Java Forum Stuttgart 2019: Conference report & my talk
The Java Forum Stuttgart is the biggest Java conference in the South-West of Germany. This year, it took place on July 4th. I gave a talk myself (see below) and attended six talks, too.
The conference had seven tracks with seven talks each. All talks were in German, and nearly all slides are, too. The slides are embedded in the list of presentations. I liked the last talk I saw best: It explained reactive programming as the “best implementation of the Observer pattern."
More than forty companies had a booth. And I guess all of them tried to hire Java developers. It is a good time to be a Java developer, indeed! 🤗
It was my forth Java Forum Stuttgart. As usual, it was well-organized, with many breaks for conversation and great food. Given that I’m about to move to the U.K., I’m not sure if I can attend next year, but I’d really like to!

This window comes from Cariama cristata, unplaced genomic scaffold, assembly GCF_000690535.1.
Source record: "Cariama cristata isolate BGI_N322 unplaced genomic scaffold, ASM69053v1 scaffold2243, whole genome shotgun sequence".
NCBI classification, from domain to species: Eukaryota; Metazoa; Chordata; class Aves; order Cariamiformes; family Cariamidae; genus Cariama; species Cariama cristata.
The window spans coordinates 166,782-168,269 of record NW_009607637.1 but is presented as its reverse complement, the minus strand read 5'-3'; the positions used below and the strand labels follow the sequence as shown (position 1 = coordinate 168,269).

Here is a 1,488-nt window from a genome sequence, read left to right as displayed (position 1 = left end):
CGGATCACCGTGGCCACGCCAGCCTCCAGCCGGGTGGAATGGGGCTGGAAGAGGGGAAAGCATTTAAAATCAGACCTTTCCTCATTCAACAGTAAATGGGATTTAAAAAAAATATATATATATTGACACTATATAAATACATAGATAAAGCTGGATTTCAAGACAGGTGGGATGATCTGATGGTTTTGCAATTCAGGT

I gave my German talk “When using the application generator JHipster is worth it — and when not” first thing in the morning at 8:45 (the talk and slides are both in German). I had four parts of live coding in there. All went well until I heard that I had just one minute to wrap up — and about ten slides left, including the ones that actually spelled out when JHipster is worth it and when not! 😱 I raced through my slides to sum things up briefly and show the slide with the link to my slides. So, how did that happen?
In my dry-runs before the conference, my talk took 37 minutes consistently from start to finish. I lost some time by starting a bit late and through the introduction, but not a lot. So I guess I must have talked longer in certain parts than others. Now then, where was my presentation timer, warning me of impending doom?! Since I stopped my slide show for the live coding, I had no overall presentation timer on my computer. The table was too small for my iPad with a timer, and I forgot to start a timer on my watch…
As they say, you can make any mistake, but only once. So I’ll have at least two presentation timers from here on out and make my talks shorter!
on how to build Java applications today.